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Sociologists have long commented on the plight of the fatherless Black family. But Marco Williams '81 has a uniquely personal perspective to offer: The young filmmaker's first documentary details his struggle to find his own father.
"In Search of Our Fathers," which will air on PBS tomorrow at 9 p.m., tells the story of Williams' fatherless upbringing through the eyes of his family members, Williams said in an interview this month.
He said the film's climatic moment is its footage of his first meeting with his father at the age of 25.
Williams said he conceived of the documentary during his junior year at Harvard and began filming immediately after graduation.
"The genesis of the film was a [phone] conversation with my dad [a year before their meeting]," said Williams, adding that previous attempts to meet with his father had failed. "I thought it was incredible--two adult men were going to meet who had never met."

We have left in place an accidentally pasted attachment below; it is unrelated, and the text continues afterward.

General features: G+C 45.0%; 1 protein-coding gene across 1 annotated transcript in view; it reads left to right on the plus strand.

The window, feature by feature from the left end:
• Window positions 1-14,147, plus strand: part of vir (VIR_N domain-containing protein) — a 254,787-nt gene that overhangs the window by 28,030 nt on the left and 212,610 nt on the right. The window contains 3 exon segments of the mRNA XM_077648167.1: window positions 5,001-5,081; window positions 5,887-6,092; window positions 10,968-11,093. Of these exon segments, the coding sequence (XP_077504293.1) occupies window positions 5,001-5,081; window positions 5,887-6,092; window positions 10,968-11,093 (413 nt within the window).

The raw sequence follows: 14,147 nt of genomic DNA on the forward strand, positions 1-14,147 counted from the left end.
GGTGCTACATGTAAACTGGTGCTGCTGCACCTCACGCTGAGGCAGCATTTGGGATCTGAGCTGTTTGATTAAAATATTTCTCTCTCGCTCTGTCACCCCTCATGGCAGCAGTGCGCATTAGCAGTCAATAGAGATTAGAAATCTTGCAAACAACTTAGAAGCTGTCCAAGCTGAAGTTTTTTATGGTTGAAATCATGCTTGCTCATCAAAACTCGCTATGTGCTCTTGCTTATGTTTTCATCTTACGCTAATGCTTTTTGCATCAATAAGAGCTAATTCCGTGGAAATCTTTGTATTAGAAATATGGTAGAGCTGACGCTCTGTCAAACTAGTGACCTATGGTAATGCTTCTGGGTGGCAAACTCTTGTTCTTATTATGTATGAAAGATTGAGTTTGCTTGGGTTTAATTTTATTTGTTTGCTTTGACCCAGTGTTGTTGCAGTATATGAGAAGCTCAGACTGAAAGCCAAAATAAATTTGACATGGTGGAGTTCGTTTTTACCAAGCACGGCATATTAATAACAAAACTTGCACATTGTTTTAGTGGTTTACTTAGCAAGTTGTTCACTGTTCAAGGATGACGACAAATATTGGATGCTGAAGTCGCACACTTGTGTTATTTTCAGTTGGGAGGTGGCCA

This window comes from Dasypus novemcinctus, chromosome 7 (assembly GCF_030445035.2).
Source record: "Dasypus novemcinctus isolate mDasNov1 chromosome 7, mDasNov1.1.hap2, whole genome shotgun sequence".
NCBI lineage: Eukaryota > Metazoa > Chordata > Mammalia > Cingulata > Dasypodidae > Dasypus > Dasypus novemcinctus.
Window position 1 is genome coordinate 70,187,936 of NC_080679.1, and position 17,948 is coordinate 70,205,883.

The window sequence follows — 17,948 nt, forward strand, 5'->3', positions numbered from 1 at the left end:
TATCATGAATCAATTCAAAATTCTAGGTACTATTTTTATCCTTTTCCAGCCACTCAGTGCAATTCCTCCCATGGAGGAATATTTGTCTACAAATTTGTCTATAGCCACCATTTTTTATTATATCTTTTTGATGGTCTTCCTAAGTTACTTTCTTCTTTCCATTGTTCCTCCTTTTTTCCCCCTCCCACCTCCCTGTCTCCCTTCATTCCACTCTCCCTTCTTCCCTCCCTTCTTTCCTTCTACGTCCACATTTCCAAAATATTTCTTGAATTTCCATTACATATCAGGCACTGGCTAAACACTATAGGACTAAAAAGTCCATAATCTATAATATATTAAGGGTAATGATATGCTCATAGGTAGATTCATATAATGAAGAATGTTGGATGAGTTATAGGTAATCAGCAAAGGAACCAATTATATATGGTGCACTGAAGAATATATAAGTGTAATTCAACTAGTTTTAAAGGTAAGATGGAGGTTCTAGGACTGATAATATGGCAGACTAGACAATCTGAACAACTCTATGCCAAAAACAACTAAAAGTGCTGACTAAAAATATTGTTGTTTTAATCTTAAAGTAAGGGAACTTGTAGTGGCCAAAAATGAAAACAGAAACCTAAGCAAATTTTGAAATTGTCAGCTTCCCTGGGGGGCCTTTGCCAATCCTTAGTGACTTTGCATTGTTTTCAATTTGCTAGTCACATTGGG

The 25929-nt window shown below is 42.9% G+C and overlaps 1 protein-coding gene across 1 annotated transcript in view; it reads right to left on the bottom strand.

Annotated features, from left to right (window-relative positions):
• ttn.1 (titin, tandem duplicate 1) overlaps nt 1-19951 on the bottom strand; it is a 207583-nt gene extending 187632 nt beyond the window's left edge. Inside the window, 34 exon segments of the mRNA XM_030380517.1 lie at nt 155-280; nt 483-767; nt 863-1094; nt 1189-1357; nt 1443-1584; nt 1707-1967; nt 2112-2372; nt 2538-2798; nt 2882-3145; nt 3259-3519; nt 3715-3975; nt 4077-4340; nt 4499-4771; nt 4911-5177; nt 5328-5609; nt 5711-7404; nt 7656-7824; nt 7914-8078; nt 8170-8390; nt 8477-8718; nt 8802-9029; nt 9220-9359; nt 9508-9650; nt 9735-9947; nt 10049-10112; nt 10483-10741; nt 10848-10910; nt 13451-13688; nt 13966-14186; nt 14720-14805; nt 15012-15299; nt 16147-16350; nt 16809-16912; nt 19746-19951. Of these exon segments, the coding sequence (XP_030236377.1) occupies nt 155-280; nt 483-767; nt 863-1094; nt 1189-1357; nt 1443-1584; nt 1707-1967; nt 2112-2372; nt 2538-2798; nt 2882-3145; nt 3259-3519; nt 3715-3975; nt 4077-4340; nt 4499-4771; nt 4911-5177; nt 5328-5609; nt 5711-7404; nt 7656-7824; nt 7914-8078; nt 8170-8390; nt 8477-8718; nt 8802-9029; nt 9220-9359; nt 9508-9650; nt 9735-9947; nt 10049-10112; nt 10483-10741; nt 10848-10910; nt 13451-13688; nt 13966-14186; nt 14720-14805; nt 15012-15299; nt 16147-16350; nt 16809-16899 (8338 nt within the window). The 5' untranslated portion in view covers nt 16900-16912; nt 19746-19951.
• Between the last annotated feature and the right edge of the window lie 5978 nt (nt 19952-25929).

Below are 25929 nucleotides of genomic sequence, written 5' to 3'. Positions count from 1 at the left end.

Williams said that the film is not just about his own experiences but about all Black fatherless families.
"The film is a quest for identity and an affirmation of family," said Williams. "It questions the roles of fathers, mothers, what is critical to make a successful Black family, and the existing Black stereotypes."
Williams said he hopes viewers will be challenged to reevaluate their own definitions of family.
"I hope people will take a second look and question their own families, their own identities...Love and nurturing is most important. You don't need a nuclear family.
"I think we have to stop traditional values that make us think [a fatherless family] is wrong, Williams added. "Who I am is a by-product of a single woman."
Williams said he became interested in film after taking a class on Alfred Hitchcock during his first year at Harvard.
"My eyes were opened to the fact that experiences in film were consciously created," Williams said. "I never experienced intent before."
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